Jeremy Côté

Bits, ink, particles, and words.


When I sit down to take a final exam, I don’t think about how to make my answer as perfect as it could be. I don’t waste time making it as clear and concise as possible. After all, that’s not the goal I have when I write my exam. Instead, I’m looking to answer all the questions as best I can in the allotted time. If I finish early, then I’ll go back and look to make things nicer. The first priority is always getting to the answer, though.

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Picking Yourself

I like school. That’s probably clear from reading my blog. I enjoy learning about science and mathematics, and the school system is one that I’ve learned to navigate with ease. Sure, I sometimes have complaints and suggestions for improvements, but on the whole, I enjoy going to school.

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Learning Without Excitement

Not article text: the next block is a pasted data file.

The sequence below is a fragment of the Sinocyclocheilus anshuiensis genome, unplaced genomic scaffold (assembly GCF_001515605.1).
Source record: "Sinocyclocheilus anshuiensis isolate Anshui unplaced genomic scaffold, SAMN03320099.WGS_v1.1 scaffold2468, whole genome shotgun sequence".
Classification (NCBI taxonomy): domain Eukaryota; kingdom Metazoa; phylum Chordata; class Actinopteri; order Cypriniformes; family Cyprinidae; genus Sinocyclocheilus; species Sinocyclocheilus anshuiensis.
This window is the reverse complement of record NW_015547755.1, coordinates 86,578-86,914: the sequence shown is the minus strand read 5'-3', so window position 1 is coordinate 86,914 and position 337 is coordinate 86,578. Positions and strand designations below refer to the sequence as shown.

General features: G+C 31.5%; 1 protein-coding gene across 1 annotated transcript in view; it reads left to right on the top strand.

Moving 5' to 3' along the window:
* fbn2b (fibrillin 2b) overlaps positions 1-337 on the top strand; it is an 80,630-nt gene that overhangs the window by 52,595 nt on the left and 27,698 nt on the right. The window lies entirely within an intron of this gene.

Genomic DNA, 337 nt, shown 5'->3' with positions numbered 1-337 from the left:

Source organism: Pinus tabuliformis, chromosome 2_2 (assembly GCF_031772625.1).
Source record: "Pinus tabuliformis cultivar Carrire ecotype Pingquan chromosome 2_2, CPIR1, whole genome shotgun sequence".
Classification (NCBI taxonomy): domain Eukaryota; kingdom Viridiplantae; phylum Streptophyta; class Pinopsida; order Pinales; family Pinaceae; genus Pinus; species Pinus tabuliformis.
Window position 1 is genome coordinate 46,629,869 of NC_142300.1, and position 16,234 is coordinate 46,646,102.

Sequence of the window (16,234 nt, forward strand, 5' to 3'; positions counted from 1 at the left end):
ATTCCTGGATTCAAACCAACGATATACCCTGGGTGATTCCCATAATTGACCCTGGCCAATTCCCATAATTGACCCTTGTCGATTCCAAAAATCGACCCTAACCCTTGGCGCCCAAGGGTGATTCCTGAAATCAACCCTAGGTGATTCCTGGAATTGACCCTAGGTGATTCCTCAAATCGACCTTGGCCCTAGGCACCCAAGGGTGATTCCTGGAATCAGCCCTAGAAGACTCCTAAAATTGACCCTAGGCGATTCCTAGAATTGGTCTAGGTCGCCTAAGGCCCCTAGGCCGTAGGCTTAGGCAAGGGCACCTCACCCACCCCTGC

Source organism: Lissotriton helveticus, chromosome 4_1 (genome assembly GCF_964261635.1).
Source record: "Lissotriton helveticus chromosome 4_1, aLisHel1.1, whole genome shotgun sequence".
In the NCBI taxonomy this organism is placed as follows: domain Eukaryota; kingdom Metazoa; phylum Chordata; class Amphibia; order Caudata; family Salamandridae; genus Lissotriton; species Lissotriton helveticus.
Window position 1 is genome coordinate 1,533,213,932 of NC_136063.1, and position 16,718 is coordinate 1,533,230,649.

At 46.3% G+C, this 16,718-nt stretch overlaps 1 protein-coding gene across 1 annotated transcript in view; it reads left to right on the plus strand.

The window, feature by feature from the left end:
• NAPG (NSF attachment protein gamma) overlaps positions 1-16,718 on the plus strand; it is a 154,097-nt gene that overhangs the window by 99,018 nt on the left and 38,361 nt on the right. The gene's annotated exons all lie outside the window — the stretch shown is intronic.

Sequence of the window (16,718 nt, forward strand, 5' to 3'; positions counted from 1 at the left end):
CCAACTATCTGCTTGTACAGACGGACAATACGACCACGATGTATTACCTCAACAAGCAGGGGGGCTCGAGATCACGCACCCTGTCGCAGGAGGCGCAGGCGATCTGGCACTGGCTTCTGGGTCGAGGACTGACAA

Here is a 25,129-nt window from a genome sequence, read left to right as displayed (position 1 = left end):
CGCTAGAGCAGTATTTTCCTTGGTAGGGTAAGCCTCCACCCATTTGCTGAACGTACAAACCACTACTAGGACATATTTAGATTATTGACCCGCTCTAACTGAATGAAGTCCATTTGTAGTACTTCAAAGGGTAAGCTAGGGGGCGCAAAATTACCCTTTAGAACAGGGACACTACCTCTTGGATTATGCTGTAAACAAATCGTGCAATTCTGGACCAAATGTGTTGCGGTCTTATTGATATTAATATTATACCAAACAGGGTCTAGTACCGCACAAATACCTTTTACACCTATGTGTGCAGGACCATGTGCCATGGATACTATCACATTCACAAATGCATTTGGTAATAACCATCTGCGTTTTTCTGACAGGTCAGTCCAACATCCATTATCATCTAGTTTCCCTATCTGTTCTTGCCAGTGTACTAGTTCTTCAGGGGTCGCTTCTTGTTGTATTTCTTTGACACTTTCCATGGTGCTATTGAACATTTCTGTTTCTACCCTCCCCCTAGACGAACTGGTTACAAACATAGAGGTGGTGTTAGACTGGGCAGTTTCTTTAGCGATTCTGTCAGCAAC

It’s not fun to do.

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Heuristics Lead to Rigour

As you learn more ideas in mathematics, it’s easy to start feeling like certain ideas are “below” you. This often comes in the form of saying that ideas are “trivial”, as if they shouldn’t take up any of your time. This can be exacerbated further in mathematics by the idea of rigour. Once we learn that not all proofs are equal, it can be tempting to say, “Okay, I get this proof, but that’s not the whole story. You’re not being fully rigorous here.” We can then get caught in the cycle of thinking of our work as more important than “basic” facts.

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